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China Starbucks rival Luckin jumps after US$561m IPO

China Starbucks rival Luckin jumps after US$561m IPO

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3 -min read
Listen to this article

[NEW YORK] Luckin Coffee, a challenger to Starbucks in the race to dominate China's growing coffee culture, climbed in its trading debut after raising USUS$561 million in an expanded US initial public offering (IPO).

The Xiamen-based company, which opened at US$25, climbed as much as 53 per cent in New York trading on Friday.

Luckin sold 33 million American depositary shares on Thursday for US$17 each, after marketing 30 million shares for US$15 to US$17. The shares closed up 20 per cent at US$20.38, valuing the company at US$4.8 billion.

The IPO topped earlier expectations of a share sale that people familiar with the plans said in February could raise about US$300 million.

Concurrent with the IPO, the company raised an additional US$50 million through a private placement with Louis Dreyfus, according to its filings.

Luckin is spending millions of dollars a year opening outlets to unseat Starbucks as China's top coffee company. Since its inception in June 2017, Luckin has quickly expanded into 2,370 stores in 28 cities, with backing from investors including Singapore sovereign wealth fund GIC and China International Capital.

By the end of this year, Luckin aims to become the largest coffee network in China in terms of number of stores.

It faces an uphill battle against Starbucks, which entered China 20 years ago and dominates with more than half of the market last year, according to Euromonitor. Luckin held only a 2.1 per cent share in 2018.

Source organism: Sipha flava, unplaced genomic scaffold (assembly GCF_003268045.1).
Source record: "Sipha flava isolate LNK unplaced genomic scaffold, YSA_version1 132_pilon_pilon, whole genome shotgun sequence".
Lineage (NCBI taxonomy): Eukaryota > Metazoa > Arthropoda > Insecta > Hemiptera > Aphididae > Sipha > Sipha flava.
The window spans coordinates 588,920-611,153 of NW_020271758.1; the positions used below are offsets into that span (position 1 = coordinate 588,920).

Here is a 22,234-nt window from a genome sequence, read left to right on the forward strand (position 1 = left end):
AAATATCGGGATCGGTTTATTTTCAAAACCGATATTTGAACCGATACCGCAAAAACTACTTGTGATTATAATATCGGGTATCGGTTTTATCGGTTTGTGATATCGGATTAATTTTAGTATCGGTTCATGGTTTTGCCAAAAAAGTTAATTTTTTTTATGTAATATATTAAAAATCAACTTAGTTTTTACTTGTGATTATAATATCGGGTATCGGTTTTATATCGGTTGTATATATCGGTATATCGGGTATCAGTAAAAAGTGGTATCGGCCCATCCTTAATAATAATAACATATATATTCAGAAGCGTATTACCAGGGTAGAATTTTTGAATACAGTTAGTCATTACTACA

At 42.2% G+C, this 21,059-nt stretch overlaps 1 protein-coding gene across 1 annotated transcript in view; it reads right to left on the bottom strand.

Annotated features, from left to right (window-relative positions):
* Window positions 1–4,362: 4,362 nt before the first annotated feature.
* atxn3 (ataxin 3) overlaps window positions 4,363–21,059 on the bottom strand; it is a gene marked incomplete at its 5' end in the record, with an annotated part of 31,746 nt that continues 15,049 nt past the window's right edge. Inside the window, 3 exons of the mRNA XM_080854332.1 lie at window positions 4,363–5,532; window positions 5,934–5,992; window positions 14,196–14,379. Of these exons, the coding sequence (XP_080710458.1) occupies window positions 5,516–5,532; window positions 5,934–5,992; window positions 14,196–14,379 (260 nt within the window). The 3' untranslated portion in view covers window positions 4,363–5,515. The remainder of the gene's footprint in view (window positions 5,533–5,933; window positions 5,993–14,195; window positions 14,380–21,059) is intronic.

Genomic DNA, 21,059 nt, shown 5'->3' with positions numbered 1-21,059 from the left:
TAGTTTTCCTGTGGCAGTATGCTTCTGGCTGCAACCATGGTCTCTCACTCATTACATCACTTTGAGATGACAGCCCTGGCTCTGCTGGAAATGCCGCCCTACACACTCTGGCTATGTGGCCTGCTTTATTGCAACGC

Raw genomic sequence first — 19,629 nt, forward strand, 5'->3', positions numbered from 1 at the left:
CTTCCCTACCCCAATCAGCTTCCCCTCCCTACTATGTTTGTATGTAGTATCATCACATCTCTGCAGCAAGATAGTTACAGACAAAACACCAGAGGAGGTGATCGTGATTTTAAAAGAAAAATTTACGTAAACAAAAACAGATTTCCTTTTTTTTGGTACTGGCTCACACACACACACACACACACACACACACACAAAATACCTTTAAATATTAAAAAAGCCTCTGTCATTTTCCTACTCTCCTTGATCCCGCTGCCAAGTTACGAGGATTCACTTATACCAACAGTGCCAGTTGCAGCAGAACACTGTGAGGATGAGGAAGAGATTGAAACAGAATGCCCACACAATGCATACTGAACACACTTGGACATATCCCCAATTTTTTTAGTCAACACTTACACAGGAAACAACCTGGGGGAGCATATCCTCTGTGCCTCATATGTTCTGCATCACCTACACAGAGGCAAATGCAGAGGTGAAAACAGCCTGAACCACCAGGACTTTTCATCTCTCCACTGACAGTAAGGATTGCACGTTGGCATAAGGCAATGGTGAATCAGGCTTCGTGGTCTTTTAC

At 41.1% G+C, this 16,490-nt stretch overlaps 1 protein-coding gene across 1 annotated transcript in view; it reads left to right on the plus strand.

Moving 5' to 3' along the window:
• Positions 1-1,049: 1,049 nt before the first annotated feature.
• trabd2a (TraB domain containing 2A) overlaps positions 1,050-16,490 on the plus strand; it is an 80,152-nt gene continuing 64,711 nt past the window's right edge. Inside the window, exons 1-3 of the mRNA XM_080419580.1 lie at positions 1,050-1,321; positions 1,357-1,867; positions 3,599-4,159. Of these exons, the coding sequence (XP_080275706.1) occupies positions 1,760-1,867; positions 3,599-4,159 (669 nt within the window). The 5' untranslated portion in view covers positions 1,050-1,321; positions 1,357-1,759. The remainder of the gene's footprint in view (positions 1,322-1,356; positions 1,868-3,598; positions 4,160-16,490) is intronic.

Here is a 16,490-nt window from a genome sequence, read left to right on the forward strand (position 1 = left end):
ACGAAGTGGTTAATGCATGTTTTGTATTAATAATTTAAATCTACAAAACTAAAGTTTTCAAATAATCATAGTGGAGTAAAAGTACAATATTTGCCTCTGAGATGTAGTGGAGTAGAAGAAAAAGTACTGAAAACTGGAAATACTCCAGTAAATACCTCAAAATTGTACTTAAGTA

Starbucks has more than 3,700 outlets in the country and is also expanding at break-neck speed, opening a new store roughly every 15 hours. It's aiming to have 6,000 sites in China by 2023.

China may become an increasingly important market for coffee retailers due to the country's low per-capita consumption of the beverage and rising middle-class affluence, Bloomberg Intelligence analysts wrote in January. Coffee consumption is estimated to grow by about 3 per cent a year through 2023, according to Euromonitor.

Luckin, with a focus on convenience and affordability, is seeking to lure urban office workers who don't need the big plush spaces offered by Starbucks.

Many customers are initially attracted to the coffee chain by its free vouchers, and the company plans to keep investing heavily in discounts and deals.

Luckin's outlets are cashless and designed for fast pick-up as well as delivery, with an app that rushes out deliveries in about 18 minutes. The company has a partnership with internet giant Tencent Holdings.

Starbucks only launched delivery in August, under a partnership with Alibaba Group Holding.

Chasing the entrenched rival has been costly. Luckin said it's burning through US$130 million a year and may continue to see losses in the future.

The company reported a net loss of US$241 million for 2018, on total revenue of US$125 million. It lost US$82 million on revenue of US$71 million during the first quarter.

The offering was led by Credit Suisse Group, Morgan Stanley, CICC and Haitong International.

Luckin trades on the Nasdaq Global Select Market under the symbol LK.

BLOOMBERG